Bookings Institute Webinar Discusses Need to Expand Medical Assistant Roles

Brookings Institute, a prominent Washington, DC tank think, aired a webinar entitled “Transforming Clinical Practices to Promote Population Health and Improve Workforce Retention” on August 11th, 2015. The Webinar was meant to discuss the need to expand the roles of medical assistants in order to increase patient care productivity while alleviating physicians’ already stressful workloads.

In 2012, the United States Department of Labor reported there were roughly 560,800 medical assistants working in the country. Yet, despite this large employment pool, the occupation has been plagued with high turnover rates as a result of low wages, limited patient interaction, and cumbersome administrative duties.

One of the webinar’s guest speakers, Sharon Lucie, BSN and also the vice president of operations at North Shore Physicians Group in Massachusetts, explained how her facility has set to task reshaping medical assistant roles by training them to become patient coaches. Also, all staff members at North Shore Physicians Group are now awarded a $2,500 bonus for education reimbursement purposes after two years of employment.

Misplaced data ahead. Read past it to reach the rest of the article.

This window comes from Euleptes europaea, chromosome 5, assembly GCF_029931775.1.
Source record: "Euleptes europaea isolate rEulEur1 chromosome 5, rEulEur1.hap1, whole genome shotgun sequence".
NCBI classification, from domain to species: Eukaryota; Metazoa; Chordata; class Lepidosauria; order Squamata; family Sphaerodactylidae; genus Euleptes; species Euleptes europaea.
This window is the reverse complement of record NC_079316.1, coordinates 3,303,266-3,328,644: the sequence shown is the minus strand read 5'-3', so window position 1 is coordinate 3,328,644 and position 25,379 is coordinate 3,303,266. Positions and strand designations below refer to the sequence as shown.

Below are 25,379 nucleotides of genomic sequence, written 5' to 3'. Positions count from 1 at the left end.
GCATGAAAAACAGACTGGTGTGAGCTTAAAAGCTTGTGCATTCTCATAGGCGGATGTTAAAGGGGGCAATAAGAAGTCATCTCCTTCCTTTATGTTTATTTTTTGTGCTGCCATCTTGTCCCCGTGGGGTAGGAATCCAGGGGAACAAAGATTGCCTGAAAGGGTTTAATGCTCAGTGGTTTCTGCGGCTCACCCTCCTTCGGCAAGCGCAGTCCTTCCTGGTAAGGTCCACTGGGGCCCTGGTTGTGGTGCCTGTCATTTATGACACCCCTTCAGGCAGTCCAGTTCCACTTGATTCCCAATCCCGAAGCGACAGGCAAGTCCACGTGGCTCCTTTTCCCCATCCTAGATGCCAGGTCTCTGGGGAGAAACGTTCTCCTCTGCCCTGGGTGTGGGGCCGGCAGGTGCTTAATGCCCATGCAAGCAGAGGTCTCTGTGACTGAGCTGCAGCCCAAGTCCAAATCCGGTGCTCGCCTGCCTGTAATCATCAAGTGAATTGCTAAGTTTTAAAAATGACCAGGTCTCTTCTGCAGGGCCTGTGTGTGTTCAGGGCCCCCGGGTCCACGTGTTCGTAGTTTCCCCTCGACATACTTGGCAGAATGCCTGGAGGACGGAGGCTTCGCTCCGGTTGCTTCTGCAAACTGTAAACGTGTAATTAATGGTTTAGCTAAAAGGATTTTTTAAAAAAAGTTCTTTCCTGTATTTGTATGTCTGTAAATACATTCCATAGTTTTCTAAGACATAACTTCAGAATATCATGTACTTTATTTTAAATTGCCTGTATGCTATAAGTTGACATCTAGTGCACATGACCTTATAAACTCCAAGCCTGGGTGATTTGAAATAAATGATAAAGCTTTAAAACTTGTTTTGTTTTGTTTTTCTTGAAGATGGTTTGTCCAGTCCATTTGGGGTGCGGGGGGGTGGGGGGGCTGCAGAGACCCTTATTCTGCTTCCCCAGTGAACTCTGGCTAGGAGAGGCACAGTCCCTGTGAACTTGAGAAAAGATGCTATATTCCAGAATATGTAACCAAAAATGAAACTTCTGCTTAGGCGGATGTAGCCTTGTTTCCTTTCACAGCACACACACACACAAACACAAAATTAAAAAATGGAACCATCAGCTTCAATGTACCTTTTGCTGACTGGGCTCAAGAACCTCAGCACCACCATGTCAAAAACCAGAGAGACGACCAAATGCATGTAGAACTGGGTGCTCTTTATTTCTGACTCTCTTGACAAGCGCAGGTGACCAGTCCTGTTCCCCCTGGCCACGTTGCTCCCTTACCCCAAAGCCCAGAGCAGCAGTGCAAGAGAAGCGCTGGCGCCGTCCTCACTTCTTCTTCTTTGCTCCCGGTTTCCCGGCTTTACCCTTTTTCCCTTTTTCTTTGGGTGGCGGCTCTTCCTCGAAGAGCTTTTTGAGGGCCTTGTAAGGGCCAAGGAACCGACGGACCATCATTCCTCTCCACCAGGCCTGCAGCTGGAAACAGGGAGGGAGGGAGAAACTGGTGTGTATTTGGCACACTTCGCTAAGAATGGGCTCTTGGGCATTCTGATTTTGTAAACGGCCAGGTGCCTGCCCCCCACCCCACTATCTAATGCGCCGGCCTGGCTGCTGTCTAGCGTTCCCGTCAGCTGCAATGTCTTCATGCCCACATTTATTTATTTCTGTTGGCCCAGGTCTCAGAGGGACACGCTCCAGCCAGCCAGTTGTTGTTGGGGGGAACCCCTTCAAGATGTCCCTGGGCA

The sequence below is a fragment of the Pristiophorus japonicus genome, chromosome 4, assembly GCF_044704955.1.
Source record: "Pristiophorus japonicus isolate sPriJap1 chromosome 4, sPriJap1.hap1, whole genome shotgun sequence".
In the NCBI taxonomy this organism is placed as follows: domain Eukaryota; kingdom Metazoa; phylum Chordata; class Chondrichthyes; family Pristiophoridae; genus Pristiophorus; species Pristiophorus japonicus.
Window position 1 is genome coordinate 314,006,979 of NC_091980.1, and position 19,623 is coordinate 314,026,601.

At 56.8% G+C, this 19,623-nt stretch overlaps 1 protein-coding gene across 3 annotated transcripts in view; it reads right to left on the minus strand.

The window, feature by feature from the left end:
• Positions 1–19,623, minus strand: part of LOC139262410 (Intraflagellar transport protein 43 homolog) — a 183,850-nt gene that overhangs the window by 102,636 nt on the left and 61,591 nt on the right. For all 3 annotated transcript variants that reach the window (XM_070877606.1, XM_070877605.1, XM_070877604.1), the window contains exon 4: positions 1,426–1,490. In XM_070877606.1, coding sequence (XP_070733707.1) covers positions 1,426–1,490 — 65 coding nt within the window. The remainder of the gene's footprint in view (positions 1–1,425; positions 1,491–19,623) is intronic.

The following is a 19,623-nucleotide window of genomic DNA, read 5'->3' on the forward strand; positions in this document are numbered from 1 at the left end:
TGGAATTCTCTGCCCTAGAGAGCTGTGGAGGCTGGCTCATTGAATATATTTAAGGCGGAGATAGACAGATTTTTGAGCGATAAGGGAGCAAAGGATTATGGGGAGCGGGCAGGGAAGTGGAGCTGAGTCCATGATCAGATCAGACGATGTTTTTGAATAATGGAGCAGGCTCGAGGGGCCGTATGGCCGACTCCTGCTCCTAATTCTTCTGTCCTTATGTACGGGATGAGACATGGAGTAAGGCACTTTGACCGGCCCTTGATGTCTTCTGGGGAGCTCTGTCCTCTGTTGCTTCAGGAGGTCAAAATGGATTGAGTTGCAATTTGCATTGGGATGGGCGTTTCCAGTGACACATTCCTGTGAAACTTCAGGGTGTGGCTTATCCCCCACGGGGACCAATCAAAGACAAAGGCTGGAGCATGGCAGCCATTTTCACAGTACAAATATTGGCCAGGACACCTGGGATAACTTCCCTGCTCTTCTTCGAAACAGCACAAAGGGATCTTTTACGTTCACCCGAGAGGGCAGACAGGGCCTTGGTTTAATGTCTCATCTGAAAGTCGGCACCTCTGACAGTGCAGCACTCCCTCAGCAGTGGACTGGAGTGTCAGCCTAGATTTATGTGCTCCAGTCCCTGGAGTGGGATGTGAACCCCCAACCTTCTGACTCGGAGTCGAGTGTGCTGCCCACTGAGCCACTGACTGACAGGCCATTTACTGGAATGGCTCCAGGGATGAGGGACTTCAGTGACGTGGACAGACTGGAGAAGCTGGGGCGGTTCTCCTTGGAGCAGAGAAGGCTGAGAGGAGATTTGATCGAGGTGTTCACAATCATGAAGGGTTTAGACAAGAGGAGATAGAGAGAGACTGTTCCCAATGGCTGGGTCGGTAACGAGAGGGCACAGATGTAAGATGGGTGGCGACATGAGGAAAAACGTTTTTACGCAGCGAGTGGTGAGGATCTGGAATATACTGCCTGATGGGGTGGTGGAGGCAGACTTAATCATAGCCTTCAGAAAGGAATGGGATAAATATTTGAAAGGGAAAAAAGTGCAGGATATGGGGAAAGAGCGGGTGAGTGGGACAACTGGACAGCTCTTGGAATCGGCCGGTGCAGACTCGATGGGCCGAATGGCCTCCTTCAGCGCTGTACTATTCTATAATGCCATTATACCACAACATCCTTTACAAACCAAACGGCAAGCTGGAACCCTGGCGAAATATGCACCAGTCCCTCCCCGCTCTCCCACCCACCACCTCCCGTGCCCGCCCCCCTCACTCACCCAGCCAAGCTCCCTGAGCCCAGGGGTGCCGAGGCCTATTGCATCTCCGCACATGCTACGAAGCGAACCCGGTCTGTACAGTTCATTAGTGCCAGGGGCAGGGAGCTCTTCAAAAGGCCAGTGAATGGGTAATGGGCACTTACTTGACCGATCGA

In an effort to establish a synchronized dialogue between medical assistants working at each of the practice group’s twelve primary care sites, a medical assistant council has been formed. This specialized council meets twice a month and includes reps chosen from each site.

As a result, North Shore Physicians Group’s employment turnover rate has decreased by 15% between 2007 and 2014.

The webinar also featured guest speaker Steven M. Blumberg, the executive director and senior vice president of AtlantiCare Health Solutions. During the webinar, Blumberg also stressed the importance of medical assistants serving as patient coaches to increase patient care productivity. Today, all patients of AtlantiCare’s Special Care Center receive a patient coach, which provides a consistent source of communication and education.

Consequently, medical assistants turned health coaches have much larger impact on their patients’ progress. Blumberg was quoted as saying, “At the end of the day, the patient does not want to let the coach down.”